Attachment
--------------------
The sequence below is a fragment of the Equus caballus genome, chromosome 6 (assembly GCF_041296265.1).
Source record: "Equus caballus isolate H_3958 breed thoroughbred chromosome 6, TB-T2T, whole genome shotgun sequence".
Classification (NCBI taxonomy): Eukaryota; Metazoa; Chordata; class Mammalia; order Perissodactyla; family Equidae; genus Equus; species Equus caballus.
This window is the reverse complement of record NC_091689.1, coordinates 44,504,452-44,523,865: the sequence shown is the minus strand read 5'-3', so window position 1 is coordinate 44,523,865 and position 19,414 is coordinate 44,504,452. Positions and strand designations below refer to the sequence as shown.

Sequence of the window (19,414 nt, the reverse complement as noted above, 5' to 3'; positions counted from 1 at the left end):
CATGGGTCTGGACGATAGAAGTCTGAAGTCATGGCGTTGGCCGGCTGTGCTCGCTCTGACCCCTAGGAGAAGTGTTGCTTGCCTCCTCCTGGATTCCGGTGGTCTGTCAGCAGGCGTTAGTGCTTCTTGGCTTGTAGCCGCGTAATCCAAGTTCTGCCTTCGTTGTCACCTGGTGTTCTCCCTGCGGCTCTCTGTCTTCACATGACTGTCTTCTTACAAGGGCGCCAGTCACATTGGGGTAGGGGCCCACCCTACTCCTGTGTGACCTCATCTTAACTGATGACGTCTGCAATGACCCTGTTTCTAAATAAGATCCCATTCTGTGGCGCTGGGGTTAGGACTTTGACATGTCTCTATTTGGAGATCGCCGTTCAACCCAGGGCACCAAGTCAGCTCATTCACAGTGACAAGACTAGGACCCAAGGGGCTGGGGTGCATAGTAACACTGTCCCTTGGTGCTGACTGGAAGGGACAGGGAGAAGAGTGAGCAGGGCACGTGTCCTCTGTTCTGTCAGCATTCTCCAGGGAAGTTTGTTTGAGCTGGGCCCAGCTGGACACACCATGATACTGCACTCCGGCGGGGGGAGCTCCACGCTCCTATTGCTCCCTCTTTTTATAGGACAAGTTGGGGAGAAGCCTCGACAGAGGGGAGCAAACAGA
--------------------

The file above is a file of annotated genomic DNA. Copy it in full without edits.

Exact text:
The sequence below is a fragment of the Equus caballus genome, chromosome 6 (assembly GCF_041296265.1).
Source record: "Equus caballus isolate H_3958 breed thoroughbred chromosome 6, TB-T2T, whole genome shotgun sequence".
Classification (NCBI taxonomy): Eukaryota; Metazoa; Chordata; class Mammalia; order Perissodactyla; family Equidae; genus Equus; species Equus caballus.
This window is the reverse complement of record NC_091689.1, coordinates 44,504,452-44,523,865: the sequence shown is the minus strand read 5'-3', so window position 1 is coordinate 44,523,865 and position 19,414 is coordinate 44,504,452. Positions and strand designations below refer to the sequence as shown.

Sequence of the window (19,414 nt, the reverse complement as noted above, 5' to 3'; positions counted from 1 at the left end):
CATGGGTCTGGACGATAGAAGTCTGAAGTCATGGCGTTGGCCGGCTGTGCTCGCTCTGACCCCTAGGAGAAGTGTTGCTTGCCTCCTCCTGGATTCCGGTGGTCTGTCAGCAGGCGTTAGTGCTTCTTGGCTTGTAGCCGCGTAATCCAAGTTCTGCCTTCGTTGTCACCTGGTGTTCTCCCTGCGGCTCTCTGTCTTCACATGACTGTCTTCTTACAAGGGCGCCAGTCACATTGGGGTAGGGGCCCACCCTACTCCTGTGTGACCTCATCTTAACTGATGACGTCTGCAATGACCCTGTTTCTAAATAAGATCCCATTCTGTGGCGCTGGGGTTAGGACTTTGACATGTCTCTATTTGGAGATCGCCGTTCAACCCAGGGCACCAAGTCAGCTCATTCACAGTGACAAGACTAGGACCCAAGGGGCTGGGGTGCATAGTAACACTGTCCCTTGGTGCTGACTGGAAGGGACAGGGAGAAGAGTGAGCAGGGCACGTGTCCTCTGTTCTGTCAGCATTCTCCAGGGAAGTTTGTTTGAGCTGGGCCCAGCTGGACACACCATGATACTGCACTCCGGCGGGGGGAGCTCCACGCTCCTATTGCTCCCTCTTTTTATAGGACAAGTTGGGGAGAAGCCTCGACAGAGGGGAGCAAACAGA